If there is a single development that has seriously gone wrong in the world economy, it would be the general acceptance that all other economic variables, such as interest and exchange rates and even economic growth, are more important and have a greater role in the economy to play than the market forces of the demand and supply of products and services.

The governments in the world should drastically reduce their involvement and interference in the economy and will have to acknowledge and accept that the producers, manufacturers, traders and service providers on the supply side, and the consumers on the demand side, are in fact the largest and most important role players in the economy, as the creators of economic growth, prosperity and progress in the world.”

As long as the ANC clings to a policy of socialism, populism and communism, it can completely forget about creating economic growth. The only reason why the low growth in the country is still achieved is because there are still entrepreneurs in the private sectors that can manage the economic and business risks associated with the political and economic policy of the government and can create sustainable profits and generate capital formation for reinvestments.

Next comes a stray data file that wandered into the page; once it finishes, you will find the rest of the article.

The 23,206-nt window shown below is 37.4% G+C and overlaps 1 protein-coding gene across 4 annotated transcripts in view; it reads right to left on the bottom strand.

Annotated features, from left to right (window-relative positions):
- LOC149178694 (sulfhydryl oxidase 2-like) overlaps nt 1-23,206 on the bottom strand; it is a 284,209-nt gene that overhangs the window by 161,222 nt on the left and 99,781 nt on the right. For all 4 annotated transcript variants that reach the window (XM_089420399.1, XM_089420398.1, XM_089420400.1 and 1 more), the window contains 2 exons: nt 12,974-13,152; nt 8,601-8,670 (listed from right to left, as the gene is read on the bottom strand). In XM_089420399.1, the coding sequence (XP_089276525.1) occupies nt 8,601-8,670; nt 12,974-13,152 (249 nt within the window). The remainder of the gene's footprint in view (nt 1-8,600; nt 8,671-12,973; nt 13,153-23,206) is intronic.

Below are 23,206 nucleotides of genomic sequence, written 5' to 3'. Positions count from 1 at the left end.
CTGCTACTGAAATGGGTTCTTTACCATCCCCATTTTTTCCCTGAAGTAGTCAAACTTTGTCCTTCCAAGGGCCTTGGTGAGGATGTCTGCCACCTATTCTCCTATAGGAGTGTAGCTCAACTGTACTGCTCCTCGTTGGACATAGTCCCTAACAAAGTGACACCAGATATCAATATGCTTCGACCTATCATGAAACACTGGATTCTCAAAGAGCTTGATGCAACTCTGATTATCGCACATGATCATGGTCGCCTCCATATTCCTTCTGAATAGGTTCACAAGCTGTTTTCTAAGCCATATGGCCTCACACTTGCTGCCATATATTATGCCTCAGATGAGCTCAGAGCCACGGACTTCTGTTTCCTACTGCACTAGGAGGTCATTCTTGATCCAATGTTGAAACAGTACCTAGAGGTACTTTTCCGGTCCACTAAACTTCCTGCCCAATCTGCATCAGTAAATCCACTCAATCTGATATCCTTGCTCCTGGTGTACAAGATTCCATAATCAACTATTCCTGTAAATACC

The time has come for the ANC government to make the decision to finally stop the destruction of the huge potential economic growth, wealth and prosperity of the country with its socialistic and communistic political and economic ideology through the radical economic transformation and the redistribution of all the assets of the country, its black economic empowerment and freedom, as well as its general acceptance of corruption as the shortcut to personal enrichment.

The only way how the economy in South African can be restored is a total return to a capitalist economic system which today is the only successful system in the world that drives and creates economic growth through the profit motive to generate capital for reinvestment and higher growth, with the necessary built-in socio-economic obligations that the political dispensation requires.


The distribution of wealth will not solve the problems of inequality, poverty and unemployment because it is only a short-term solution until it is all consumed and digested, which will then only magnify these problems even further. The only solution is the creation of higher economic growth and the accumulation of more wealth for everybody in the country in the same manner as it happened before 1994.

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Bothaville

11 October 2018